I like to add a tablespoon of my pork rub and mix it all in with some of that flavorful pork juice we saved. This enhances the pure smoked pork flavor.
You can always stir in your favorite BBQ sauce as well. Either way, this meat is REALLY good!
What to serve with pulled pork
- Creamy Pasta Salad
- Chimichurri Pasta Salad
- Easy, Zippy Coleslaw
- Traditional* Potato Salad
- Tangy 3-Bean Salad
- Deviled Eggs with Relish
- And don't forget dessert! Try our Cast Iron Chocolate Chip Cookie
Leftover pulled pork ideas
Leftover pulled pork can be used in so many different ways. This is why we smoke pork butt so often…for the leftover meals! Here are some of our favorite leftover pulled pork recipes:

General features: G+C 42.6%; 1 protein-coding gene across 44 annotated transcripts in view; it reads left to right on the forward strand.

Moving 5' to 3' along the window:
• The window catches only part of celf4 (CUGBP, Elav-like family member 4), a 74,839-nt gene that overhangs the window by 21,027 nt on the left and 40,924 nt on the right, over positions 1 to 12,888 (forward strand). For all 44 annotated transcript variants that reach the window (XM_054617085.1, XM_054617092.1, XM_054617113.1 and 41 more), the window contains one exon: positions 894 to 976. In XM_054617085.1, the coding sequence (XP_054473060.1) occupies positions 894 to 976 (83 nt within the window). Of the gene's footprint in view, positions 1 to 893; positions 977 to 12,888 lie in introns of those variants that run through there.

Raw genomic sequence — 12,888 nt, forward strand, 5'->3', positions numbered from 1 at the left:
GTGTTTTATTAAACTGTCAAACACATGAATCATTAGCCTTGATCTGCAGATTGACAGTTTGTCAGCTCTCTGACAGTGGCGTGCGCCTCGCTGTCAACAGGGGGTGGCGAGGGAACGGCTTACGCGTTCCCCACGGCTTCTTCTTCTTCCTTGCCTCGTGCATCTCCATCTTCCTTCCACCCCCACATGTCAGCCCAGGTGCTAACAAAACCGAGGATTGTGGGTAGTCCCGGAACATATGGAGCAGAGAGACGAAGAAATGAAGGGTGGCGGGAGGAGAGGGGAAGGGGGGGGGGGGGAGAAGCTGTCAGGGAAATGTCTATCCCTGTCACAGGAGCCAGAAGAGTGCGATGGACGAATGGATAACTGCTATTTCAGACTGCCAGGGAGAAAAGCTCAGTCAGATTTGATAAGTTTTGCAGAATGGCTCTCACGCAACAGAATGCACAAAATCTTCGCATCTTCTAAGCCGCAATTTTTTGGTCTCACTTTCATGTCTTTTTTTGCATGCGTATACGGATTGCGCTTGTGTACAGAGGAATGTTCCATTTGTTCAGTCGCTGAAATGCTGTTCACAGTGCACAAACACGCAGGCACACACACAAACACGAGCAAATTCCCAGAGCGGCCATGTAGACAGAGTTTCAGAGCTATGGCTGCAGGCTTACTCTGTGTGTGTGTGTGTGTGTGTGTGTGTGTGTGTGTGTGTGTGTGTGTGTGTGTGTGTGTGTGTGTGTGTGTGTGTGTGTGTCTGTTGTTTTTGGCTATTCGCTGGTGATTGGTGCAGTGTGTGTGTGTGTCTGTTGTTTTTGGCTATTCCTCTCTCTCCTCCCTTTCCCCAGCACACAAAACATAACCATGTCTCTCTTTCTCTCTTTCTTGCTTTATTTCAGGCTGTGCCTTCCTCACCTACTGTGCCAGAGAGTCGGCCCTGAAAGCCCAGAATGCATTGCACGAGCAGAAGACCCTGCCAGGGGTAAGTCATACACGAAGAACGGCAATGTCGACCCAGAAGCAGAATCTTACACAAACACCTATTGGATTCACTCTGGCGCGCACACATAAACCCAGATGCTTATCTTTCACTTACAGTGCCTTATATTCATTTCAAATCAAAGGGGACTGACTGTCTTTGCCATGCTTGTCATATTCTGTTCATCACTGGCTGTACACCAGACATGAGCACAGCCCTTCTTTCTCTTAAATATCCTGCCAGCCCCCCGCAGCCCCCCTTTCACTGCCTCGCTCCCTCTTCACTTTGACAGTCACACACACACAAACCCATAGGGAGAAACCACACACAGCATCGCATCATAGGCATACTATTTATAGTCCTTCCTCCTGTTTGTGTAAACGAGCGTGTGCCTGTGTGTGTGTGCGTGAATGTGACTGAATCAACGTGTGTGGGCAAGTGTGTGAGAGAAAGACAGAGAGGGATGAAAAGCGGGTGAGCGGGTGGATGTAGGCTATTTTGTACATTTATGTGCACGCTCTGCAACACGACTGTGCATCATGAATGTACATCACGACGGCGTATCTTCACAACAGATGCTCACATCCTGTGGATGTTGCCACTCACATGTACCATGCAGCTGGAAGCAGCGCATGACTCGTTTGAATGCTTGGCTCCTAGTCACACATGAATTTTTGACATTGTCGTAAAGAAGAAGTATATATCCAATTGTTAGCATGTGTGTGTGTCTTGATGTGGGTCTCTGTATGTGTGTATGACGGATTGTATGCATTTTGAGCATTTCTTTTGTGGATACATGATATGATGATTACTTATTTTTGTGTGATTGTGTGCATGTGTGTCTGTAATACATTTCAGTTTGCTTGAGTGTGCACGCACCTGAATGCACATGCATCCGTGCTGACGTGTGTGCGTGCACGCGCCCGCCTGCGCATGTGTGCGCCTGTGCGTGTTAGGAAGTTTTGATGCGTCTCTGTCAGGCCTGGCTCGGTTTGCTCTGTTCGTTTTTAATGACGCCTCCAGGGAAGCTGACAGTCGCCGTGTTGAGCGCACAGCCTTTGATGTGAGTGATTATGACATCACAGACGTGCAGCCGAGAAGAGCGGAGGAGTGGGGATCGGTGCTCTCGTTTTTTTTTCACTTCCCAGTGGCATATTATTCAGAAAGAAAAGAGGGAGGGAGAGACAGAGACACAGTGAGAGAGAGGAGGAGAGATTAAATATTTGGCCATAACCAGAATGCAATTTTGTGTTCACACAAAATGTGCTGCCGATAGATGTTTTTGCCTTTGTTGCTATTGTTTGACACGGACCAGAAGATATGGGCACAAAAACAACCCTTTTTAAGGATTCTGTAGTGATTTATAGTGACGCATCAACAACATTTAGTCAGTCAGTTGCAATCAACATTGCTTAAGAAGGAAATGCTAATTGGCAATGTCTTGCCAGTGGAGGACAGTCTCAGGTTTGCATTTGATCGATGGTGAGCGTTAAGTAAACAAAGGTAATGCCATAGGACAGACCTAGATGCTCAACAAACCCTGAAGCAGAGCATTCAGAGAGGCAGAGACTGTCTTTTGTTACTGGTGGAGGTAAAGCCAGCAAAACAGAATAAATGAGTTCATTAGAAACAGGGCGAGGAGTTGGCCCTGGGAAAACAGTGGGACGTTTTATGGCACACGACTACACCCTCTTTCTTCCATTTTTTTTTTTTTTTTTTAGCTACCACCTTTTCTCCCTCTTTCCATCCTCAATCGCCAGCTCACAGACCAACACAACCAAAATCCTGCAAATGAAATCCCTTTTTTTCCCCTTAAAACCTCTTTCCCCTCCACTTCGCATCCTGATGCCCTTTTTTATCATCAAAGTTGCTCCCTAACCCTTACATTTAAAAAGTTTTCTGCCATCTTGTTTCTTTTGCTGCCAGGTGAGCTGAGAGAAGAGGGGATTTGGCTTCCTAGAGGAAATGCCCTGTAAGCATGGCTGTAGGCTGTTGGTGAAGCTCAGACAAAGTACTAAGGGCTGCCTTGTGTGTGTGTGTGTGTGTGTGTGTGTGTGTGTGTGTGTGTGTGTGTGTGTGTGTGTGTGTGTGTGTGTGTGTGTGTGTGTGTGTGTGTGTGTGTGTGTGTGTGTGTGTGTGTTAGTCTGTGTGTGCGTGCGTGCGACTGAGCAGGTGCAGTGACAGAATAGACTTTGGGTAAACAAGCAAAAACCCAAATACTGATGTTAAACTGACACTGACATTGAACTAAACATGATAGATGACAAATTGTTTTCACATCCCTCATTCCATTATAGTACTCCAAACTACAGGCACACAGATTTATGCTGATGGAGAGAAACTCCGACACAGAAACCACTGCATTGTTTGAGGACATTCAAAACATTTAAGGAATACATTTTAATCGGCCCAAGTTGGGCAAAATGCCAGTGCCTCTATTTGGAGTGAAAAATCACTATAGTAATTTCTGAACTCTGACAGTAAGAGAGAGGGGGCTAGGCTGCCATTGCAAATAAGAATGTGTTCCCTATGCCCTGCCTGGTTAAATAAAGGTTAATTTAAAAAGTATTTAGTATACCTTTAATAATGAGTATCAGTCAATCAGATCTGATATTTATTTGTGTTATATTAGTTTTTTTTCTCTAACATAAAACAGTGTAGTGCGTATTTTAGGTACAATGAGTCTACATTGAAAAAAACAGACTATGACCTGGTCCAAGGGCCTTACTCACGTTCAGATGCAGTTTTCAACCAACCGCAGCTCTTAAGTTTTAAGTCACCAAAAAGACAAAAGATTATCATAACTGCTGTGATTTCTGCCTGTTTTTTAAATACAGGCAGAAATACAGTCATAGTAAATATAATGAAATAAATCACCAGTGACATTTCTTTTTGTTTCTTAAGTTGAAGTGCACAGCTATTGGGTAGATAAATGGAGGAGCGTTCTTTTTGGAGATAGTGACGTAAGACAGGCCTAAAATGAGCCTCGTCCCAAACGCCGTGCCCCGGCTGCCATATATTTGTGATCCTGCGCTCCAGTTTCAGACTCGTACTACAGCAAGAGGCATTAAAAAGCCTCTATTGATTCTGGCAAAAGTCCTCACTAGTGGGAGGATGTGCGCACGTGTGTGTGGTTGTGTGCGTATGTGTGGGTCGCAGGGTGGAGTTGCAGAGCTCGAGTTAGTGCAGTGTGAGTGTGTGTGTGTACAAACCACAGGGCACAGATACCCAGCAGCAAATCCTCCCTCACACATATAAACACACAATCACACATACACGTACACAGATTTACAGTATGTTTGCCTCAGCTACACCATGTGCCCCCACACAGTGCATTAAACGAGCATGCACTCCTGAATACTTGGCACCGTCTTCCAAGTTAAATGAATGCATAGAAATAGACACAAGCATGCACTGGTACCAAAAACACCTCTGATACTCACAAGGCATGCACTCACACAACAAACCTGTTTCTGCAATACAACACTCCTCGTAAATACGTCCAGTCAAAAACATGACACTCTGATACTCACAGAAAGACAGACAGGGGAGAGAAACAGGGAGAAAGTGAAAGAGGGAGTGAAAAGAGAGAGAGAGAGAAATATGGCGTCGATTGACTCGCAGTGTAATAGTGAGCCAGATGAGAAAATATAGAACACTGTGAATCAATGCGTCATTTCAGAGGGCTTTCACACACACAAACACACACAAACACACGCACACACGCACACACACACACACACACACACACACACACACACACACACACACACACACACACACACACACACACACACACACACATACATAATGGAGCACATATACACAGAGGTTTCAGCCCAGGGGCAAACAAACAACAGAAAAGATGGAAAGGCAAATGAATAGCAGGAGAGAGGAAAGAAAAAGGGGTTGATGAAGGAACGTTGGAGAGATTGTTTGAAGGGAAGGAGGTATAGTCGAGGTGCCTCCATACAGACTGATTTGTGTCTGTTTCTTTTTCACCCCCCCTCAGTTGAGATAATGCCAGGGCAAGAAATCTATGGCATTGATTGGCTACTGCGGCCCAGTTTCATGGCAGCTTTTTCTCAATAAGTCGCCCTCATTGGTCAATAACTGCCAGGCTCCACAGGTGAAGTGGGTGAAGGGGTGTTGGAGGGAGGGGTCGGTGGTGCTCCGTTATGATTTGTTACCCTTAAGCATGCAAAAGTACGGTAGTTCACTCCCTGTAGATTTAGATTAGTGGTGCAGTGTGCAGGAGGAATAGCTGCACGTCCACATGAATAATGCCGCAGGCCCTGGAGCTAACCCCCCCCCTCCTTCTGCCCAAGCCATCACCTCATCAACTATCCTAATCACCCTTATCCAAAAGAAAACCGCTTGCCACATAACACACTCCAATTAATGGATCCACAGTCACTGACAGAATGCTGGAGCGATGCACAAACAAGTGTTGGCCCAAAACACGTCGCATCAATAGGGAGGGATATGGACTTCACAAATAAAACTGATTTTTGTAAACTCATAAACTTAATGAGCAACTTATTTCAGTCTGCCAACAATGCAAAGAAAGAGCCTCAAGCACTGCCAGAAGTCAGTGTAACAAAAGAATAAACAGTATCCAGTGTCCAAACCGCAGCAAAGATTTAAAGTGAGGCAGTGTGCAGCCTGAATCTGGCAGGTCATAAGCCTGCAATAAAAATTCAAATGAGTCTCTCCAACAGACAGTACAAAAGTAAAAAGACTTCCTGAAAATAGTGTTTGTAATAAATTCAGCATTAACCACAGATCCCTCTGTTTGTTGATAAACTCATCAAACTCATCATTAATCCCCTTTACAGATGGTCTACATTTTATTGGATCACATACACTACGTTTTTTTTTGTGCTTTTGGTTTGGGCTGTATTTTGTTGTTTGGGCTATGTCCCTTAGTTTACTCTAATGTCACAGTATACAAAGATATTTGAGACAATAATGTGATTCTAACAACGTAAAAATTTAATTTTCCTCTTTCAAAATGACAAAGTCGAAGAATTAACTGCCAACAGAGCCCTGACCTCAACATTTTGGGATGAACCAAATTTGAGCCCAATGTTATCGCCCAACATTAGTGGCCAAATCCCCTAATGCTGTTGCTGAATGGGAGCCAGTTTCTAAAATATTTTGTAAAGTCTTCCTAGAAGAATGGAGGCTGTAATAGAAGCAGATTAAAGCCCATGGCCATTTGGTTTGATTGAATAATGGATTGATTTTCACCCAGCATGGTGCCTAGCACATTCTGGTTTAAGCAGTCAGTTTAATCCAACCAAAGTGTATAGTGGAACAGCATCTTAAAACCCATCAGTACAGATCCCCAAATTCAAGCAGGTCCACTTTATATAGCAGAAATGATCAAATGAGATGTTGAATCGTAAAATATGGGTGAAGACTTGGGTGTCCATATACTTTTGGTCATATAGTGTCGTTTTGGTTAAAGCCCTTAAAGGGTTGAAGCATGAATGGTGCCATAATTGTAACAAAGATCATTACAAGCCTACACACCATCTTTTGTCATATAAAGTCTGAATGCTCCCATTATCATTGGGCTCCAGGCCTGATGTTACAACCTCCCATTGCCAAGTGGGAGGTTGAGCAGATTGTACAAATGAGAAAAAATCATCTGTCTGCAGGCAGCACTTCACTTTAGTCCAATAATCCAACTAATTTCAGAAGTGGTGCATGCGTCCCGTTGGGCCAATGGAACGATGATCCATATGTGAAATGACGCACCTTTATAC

Pulled pork nachos
Reheat some pulled pork with some lard (or oil) and mix it with some taco seasoning. Once you're warmed up the meat, add it on top of a layer of tortilla chips covered with grated cheddar cheese. Place into a 300 ºF oven for 10-15 minutes. Finish with your favorite nachos toppings!
Pulled pork fajitas
This is a huge family favorite. Add sliced peppers and onions to some oil in a hot skillet and saute until softened. Remove and set aside.
Now, melt some lard in in the same skillet and add your leftover pulled pork. Stir it around to let the meat sear up all over. Finally, toss the meat with some taco seasoning, turn off the heat, and stir the seasoned meat in the residual heat of the skillet for one minute.
Serve the meat and pepper-onion mix with lightly toasted corn tortillas and and a lime for squeezing over the top.
Pulled pork enchiladas with green sauce.
We sometimes use leftover pulled pork instead of turkey in our Creamy Green Chile Turkey Enchiladas recipe: simply awesome!
Pulled pork tacos and quesadillas